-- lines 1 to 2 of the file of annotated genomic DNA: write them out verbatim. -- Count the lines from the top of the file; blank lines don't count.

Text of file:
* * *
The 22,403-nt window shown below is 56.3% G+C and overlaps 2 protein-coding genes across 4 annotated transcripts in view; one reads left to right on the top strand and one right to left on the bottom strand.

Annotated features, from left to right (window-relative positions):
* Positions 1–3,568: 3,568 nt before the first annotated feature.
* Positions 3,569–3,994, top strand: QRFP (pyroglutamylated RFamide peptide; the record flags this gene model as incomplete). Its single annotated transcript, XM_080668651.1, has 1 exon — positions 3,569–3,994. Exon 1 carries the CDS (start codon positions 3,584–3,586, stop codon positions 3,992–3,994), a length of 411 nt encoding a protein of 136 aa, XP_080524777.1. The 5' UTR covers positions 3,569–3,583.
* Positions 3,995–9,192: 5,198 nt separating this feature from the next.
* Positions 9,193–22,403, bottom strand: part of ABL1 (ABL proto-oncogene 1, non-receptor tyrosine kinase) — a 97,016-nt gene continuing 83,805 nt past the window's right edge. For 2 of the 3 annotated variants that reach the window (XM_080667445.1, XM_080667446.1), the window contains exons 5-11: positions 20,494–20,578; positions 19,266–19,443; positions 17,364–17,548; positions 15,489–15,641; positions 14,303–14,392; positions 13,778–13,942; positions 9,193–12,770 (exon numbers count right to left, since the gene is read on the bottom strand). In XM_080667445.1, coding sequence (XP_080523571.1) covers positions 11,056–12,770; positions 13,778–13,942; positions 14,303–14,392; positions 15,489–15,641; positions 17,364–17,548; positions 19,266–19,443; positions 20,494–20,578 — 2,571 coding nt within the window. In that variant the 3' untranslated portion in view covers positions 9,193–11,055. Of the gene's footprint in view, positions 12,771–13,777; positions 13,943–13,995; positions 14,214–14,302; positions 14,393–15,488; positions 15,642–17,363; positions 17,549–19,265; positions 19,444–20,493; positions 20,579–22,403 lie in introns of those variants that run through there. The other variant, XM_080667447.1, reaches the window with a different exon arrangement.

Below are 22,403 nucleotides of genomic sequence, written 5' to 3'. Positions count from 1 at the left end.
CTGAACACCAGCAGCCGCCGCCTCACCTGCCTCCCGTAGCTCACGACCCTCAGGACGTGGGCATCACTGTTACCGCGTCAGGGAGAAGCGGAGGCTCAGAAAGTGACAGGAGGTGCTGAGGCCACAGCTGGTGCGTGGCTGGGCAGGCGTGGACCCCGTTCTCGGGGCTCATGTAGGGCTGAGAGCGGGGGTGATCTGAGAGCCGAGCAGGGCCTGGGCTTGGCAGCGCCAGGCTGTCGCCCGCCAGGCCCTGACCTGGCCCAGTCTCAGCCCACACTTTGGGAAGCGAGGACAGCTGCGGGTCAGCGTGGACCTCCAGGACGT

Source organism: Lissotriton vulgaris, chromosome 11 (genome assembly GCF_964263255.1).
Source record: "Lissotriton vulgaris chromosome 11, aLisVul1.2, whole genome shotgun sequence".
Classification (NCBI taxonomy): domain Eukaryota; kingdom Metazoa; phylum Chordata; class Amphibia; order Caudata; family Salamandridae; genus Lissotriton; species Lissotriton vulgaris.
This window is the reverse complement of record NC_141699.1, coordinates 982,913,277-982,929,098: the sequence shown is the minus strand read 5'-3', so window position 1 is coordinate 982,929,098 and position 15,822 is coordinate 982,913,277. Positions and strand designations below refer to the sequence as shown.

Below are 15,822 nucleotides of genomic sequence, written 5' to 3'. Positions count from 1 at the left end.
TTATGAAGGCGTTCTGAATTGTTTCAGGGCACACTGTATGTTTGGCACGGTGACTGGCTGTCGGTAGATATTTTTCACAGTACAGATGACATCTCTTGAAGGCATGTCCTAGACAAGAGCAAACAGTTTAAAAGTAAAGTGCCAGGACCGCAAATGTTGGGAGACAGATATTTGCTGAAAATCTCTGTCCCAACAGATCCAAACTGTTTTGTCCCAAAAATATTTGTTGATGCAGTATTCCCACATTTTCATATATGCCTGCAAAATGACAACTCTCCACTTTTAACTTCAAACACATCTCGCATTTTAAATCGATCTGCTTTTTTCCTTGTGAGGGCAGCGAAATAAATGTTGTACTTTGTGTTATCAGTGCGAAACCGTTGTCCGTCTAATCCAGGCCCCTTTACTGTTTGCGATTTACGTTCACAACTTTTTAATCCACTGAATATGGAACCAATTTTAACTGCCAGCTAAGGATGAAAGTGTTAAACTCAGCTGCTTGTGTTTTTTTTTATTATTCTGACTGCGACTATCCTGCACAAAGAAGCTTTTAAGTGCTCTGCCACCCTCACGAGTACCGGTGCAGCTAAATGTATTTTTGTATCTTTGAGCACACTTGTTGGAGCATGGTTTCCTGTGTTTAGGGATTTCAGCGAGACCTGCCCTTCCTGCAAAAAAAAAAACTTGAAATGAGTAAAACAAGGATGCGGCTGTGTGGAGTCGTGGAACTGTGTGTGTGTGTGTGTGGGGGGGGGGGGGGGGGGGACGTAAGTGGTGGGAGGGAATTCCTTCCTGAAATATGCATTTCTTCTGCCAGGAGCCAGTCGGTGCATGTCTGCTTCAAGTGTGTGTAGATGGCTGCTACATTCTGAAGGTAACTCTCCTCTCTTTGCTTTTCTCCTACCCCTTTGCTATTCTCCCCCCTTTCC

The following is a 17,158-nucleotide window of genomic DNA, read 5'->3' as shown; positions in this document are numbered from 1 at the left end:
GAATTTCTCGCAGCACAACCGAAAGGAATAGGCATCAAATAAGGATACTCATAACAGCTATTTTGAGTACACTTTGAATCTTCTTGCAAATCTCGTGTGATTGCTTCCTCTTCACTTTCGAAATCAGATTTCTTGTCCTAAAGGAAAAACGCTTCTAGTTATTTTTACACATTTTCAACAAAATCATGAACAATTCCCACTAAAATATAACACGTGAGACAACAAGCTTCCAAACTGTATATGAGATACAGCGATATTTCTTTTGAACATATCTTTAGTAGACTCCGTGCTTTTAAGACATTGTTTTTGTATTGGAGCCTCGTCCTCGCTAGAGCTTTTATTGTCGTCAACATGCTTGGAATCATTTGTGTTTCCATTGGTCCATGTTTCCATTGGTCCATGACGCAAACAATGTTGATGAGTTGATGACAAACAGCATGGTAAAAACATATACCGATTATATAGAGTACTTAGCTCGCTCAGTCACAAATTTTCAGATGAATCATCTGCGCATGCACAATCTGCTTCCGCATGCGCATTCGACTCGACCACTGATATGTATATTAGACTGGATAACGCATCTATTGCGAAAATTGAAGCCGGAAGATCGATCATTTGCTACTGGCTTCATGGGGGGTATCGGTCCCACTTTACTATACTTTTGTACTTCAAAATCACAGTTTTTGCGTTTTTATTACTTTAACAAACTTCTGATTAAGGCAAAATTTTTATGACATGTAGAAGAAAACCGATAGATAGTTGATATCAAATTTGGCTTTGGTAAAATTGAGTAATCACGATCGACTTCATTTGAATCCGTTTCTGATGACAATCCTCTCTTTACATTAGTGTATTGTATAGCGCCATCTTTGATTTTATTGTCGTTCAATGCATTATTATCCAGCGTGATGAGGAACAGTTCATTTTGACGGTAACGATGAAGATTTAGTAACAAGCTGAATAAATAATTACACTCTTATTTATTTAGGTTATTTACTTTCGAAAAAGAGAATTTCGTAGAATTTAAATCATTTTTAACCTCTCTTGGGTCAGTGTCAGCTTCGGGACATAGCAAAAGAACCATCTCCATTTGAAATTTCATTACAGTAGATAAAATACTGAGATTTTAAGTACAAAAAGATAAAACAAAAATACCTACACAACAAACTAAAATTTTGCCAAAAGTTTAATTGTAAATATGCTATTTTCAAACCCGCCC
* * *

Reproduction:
The 22,403-nt window shown below is 56.3% G+C and overlaps 2 protein-coding genes across 4 annotated transcripts in view; one reads left to right on the top strand and one right to left on the bottom strand.

Annotated features, from left to right (window-relative positions):